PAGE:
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Don’t Overlook Small Swim Baits

Fishing Tackle Reviews, Freshwater Fishing Tackle Reviews

Tournament Pro Bobby Lane has been a fan of swimbaits ever since the day four years ago when a friend showed him how to fish the plastic wobbling, fish-like lures in the lake behind Lane’s home. When his friend hooked the largest bass Lane had ever seen in the lake, the Yamaha Pro was hooked, too.

“They’re amazing lures, they’re easy to use, and autumn is a perfect time to fish them,” explains Lane, who admits he now nearly always has two or three tied on and ready to use no matter where he’s fishing. The 11 pound, 3-ounce largemouth he caught with a swimbait on California’s Clear Lake this past March was the heaviest bass weighed in during the entire 2010 Bassmaster┬« Elite season.

“Right now, a lot of bass are beginning to move from summer habitat to shallower structure and
cover as baitfish begin their annual migration into the backs of creeks and coves,” he continues. “During this transition, I like to start fishing a small swimbait over points and humps because the lure mimics the forage so well.

“At the same time, swim baits seem to attract slightly larger bass to bite, which is why I prefer to use them instead of a plastic worm or an imitation crawfish. Even though the bass is feeding actively, they’re only feeding once or twice a day, which may be another reason they prefer these slightly larger lures.”

If the Yamaha Pro sees baitfish activity on the surface, he normally uses a swimbait between three and six inches in length. If he’s using a simple, hollow body lure with a turned-down, boot-type tail like those offered by many manufacturers, he rigs with a 3/0 to 5/0 hook and a lightweight. If he’s fishing a lake where bigger bass is more common, he’ll use a larger, pre-rigged swimbait.

“There are dozens of swimbaits on the market today,” explains Lane, “but many of them are very similar in design, so choosing one can be just a matter of preference. I believe bass hit them primarily because of their slow, wobbling action.

Swim Baits: Lots of varieties; find the ones you like using.

“When I’m fishing underwater structures like a submerged hump or a sloping point in less than 10 feet of water, I usually like the swimbait to make contact with the bottom. I’ll use a heavier lure and let it sink, then just start a slow retrieve that touches the bottom every few feet.

“If baitfish are closer to the surface, I’ll fish a lighter swimbait and reel it a little faster.”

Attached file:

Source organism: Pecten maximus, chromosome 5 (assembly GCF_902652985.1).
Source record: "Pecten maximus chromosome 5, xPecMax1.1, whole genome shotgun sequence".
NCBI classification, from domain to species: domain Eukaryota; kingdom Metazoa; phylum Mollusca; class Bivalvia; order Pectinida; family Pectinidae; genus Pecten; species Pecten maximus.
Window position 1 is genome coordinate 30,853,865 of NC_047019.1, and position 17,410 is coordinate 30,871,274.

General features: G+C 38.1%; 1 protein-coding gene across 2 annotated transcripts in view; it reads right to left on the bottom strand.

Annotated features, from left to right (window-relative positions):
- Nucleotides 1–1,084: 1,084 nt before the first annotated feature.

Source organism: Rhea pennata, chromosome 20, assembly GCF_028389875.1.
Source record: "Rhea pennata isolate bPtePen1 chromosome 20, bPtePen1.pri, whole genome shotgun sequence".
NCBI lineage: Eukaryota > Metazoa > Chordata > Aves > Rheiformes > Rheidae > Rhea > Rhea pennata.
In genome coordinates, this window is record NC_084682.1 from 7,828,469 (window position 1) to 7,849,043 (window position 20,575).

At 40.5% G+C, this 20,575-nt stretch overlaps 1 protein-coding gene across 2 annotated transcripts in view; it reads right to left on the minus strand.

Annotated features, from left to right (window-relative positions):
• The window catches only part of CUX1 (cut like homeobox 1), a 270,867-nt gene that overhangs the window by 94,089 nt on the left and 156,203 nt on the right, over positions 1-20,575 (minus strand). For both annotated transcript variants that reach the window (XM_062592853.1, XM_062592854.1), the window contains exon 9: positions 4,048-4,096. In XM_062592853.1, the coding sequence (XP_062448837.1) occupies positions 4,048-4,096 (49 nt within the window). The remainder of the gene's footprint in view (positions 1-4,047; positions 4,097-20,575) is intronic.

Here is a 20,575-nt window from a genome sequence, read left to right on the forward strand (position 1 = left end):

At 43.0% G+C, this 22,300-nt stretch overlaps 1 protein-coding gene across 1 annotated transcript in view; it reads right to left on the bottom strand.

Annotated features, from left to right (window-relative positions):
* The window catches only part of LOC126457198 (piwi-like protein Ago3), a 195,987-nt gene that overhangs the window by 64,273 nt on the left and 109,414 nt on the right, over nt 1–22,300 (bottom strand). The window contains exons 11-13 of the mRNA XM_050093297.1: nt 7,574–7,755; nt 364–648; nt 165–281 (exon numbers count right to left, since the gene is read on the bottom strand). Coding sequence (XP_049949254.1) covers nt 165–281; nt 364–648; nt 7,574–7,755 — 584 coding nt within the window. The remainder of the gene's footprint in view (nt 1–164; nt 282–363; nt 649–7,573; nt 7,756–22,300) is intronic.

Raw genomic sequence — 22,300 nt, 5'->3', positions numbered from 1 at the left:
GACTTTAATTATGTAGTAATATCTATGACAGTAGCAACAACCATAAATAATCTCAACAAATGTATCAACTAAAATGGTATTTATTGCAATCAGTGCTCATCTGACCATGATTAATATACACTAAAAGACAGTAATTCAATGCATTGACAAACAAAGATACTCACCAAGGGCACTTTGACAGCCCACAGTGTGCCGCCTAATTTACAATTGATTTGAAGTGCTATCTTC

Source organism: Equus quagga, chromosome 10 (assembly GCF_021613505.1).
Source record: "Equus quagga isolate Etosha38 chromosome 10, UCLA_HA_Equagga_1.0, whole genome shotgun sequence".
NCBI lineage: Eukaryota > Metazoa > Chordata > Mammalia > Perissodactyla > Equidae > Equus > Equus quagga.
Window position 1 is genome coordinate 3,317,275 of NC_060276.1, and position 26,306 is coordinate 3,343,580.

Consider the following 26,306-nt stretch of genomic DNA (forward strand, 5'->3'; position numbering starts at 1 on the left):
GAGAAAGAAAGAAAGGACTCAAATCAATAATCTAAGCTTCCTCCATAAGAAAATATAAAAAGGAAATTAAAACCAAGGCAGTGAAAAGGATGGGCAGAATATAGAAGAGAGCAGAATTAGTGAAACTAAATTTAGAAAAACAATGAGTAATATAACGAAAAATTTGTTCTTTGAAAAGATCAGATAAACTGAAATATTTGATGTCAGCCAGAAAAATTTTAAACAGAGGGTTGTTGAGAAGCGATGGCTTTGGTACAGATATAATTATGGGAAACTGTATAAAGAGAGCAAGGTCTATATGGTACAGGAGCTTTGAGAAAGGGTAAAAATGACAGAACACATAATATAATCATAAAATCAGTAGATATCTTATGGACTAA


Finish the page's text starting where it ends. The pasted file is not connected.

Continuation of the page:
Lane believes swimbaits are most effective when fished with a steady retrieve because that’s how baitfish normally swim. They don’t stop and start, dart to one side, or hop up and down, the types of retrieves often used with other lures. Swimbaits, by contrast, are designed to bring feeding strikes more than reaction strikes.

“All you normally want to do is make a long cast and just let the lure appear completely natural as it swims along,” says the Yamaha Pro. “I like to use either a medium-heavy or heavy action rod with a 20-pound fluorocarbon line so I can make long casts and cover a lot of water, and overall my favorite retrieve is one that keeps the lure just a foot or two below the surface.
“The swimming-type tail common to all these types of lures creates plenty of action, even at a slow speed, so you can really attract bass from a long distance. I think a lot of bass follow these lures, too, because I get a lot of strikes close to the boat.”

In tournament competition, Lane frequently uses swimbait to upgrade the quality of his catch after he locates them with other lures. He also uses a swimbait to explore and expand a fishing area where he’s already caught several fish.

In the four years, he’s been seriously fishing and studying swim baits, Lane has learned to match his lure color as closely as possible with the color of the available forage. That’s easier than it sounds, he says, because on lakes throughout the country the primary forage species are shad (silver) and bluegill bream (silver/bluish-black). If he’s fishing dingy water, he’ll also try chartreuse.

“All I can say,” the Yamaha angler concludes, “is that every bass angler owes it to himself to at least try these types of lures on his favorite lake, especially now as bass begin moving to shallow water. Swimbaits are not difficult to use, and once you gain confidence in them, I’m positive you’ll be just like me and have several tied on your rods every time you go fishing.”

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